It was after waiting for the company’s response for a month that she realised she had been the unwitting victim of a loan scam that has so far conned thousands of people into parting with their money.

Raliat Adewunmi was one off those that applied for a loan from Royal Investment on November 1.

The company had allegedly given a misleading ad of offering loans under the World Bank's scheme with no file charge, no guarantor, and zero per cent interest.

The company promised to give between half a million and 3 million naira  to 10 million Nigerians who are expected to benefit from the alleged initiative.

The only requirements to be eligible for the loan was an application form at 1,000 naira and 2 passport photographs.

Adewunmi like many others who collected the form were told that they would be contacted within a few days for the next stage.

Officials of the company had told applicants that they would be invited for n interview to explain what they want to use the money for before the loan could be disbursed.

Days turned to weeks and weeks have turned to a month without any communication from the company.

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During this period, Adewunmi was constantly calling the numbers on the form.

That was the only way she could reach the company as it has no official address.

The venue where the forms were sold in Ikeja was rented for just that particular day.

Narrating her experience to Bounce News, Adewunmi said she took her time to find out more about the company but could not find any.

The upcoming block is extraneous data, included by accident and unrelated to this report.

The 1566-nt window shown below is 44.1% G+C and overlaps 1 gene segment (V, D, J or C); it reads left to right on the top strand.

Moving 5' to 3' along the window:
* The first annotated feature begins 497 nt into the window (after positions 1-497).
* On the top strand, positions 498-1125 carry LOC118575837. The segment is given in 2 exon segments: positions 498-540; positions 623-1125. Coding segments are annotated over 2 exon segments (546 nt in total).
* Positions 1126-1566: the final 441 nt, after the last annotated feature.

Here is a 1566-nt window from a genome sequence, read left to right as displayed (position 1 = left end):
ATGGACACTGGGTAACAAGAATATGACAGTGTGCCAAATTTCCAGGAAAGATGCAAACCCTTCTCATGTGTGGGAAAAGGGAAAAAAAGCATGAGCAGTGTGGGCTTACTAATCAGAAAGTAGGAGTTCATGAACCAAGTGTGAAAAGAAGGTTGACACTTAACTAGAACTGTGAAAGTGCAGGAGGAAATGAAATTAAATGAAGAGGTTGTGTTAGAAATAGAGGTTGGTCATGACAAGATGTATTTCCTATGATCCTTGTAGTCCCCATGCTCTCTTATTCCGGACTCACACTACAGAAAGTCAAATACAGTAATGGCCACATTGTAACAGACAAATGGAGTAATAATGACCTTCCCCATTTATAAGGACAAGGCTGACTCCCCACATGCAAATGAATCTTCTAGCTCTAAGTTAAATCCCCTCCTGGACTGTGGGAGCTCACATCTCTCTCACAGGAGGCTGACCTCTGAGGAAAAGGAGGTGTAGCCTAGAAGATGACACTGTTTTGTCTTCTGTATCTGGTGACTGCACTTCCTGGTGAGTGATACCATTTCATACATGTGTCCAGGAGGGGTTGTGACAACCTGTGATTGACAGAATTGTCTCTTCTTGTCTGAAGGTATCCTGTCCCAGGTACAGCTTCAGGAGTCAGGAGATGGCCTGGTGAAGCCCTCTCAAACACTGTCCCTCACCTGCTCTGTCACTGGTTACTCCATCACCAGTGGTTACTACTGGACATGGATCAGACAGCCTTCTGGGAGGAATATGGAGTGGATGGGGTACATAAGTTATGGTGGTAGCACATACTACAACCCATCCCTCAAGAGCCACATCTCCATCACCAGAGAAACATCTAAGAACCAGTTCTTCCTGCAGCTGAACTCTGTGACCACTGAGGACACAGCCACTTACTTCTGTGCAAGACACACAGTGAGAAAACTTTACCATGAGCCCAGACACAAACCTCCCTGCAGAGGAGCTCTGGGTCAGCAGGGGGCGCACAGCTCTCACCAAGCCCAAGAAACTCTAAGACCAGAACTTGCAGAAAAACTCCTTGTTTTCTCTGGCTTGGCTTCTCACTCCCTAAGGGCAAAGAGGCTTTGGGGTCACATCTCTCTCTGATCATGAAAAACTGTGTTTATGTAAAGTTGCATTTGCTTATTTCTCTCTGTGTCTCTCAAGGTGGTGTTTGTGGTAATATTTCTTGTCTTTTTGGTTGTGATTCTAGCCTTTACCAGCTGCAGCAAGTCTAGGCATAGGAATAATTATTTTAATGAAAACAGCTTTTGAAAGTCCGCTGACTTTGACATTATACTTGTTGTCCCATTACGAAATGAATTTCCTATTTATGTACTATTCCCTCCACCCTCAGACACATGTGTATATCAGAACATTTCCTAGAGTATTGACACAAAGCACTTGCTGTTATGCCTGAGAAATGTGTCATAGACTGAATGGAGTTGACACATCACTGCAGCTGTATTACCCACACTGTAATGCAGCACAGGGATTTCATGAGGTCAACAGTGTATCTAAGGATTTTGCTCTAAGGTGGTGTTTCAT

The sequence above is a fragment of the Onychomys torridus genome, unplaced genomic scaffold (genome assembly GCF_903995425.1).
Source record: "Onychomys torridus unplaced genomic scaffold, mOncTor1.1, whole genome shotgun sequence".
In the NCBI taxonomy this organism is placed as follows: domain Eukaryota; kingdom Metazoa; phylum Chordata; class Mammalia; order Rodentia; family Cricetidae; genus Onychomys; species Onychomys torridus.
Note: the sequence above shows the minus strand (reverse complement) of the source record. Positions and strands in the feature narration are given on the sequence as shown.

She, however, decided to give it a try. There’s no harm in trial, she must have thought.

To her like many others, who applied, one thousand naira is not too much to part with.

She said she became suspicious after the company failed to communicate with her and other applicants for weeks.

She said she was forced to call one of the numbers  one day and told the receiver that she wanted to cancel her application and have her money refunded.

“He said I would be re-imbursed, but that was the last time I heard from them.”

When Bounce News called all the three numbers on the form, noboby from the other end picked for days.

And when, somebody eventually did, he refused to disclose where the company’s address is, even when our reporter told him he was among those that collected the form.

He simply said 'you will be contacted.'

Further enquires were rebuffed.

While the number of those that collected the forms could not be ascertained, it is believed to be in the range of thousands.

Our correspondent who was on ground when the forms were sold saw thousands of people struggling to take the form.

As at the time of filing this report, an email sent to World Bank to ascertain its involvement in the loan scheme has not been replied.

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